SolarPower Europe is supporting the new global communications campaign Reach for the Sun: Ten Steps to Creating a Solar Powered World, launched on Earth Day by Little Sun. Reach for the Sun is a ten-step digital guide for creating a solar-powered world and includes an open-source communications toolkit and resources for individuals and organizations to take action. We know that powering the world with solar is possible. Getting there requires a collective effort, but mostly, getting there depends on you. Now what are we waiting for? It’s time to Reach For The Sun. If you want to support the campaign and share your passion for solar with the world, then delve into the material by:
- Taking a look at Little Sun’s illustrated digital guide
- Reading their resources and decide what’s the best way for you to take action
- Visiting their open-source digital toolkit and share the steps on your social media.
From feeling the power of the sun to personal behavior change and policy engagement, this campaigns offers the ten most important things you can do to create a solar powered world. Illustrated by Nigerian-Italian artist Diana Ejaita and supported by IKEA Foundation, the guide is designed to help us all reach for the sun now in order to create a thriving world tomorrow.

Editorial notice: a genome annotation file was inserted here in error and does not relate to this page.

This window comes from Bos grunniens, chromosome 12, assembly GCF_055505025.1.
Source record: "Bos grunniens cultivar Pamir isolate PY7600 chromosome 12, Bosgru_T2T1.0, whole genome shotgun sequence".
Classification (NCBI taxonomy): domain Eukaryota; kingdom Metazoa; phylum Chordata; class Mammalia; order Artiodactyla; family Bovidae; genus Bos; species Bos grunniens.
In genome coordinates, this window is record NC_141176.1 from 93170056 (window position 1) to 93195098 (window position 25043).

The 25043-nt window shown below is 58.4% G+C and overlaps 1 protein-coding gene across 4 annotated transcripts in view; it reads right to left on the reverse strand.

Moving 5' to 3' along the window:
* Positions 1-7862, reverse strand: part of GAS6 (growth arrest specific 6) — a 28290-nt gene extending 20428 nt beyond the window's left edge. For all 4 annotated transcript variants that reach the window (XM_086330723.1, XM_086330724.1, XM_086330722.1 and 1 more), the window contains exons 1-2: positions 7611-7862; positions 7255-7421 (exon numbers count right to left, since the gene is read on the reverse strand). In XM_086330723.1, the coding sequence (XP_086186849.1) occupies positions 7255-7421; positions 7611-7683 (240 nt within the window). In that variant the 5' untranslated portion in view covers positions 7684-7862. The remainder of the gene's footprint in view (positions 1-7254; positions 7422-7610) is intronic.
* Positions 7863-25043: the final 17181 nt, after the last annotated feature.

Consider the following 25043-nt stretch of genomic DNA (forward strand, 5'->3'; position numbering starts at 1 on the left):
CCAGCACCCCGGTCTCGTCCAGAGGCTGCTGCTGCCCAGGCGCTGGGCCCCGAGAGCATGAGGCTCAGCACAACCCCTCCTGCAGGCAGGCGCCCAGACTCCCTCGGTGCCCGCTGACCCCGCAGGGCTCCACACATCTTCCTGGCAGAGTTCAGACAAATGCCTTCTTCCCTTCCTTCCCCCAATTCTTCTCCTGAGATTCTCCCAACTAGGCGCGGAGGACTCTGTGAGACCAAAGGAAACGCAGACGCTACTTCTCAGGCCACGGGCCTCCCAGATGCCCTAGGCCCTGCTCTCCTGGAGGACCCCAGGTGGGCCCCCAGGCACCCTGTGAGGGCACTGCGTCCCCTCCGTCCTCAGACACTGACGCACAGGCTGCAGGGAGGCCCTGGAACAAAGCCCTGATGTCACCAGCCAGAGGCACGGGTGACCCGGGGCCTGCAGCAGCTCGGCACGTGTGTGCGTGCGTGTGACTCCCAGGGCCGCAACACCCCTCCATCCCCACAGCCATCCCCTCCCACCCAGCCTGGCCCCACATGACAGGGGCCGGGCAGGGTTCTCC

The Little Sun organization, which works with partners to deliver renewable energy to communities in sub-Saharan Africa, is investing in its culture program, says Little Sun CEO John Heller, with the goal of “shifting the public’s perspective on the climate crisis—grounding the climate conversation not in fear and despair but in hope and possibility for what we can create together.”
And if you wonder: why solar? Here are some facts. Solar is now the cheapest energy source in history and could meet 70% of the world’s energy needs, helping us solve climate change. Solar is our chance to finally create a fair energy system, meaning that affordable, clean power gets to everybody on the planet, especially to the 800 million people living beyond the electricity grid in Africa and South Asia.
Little Sun works primarily in Burkina Faso, Ethiopia, Senegal, Rwanda, and Zambia, drawing on the expertise of in-country staff. Through close partnerships with local organizations, Little Sun also works in Nigeria, Tanzania, Kenya, and South Africa. Find more information here www.littlesun.org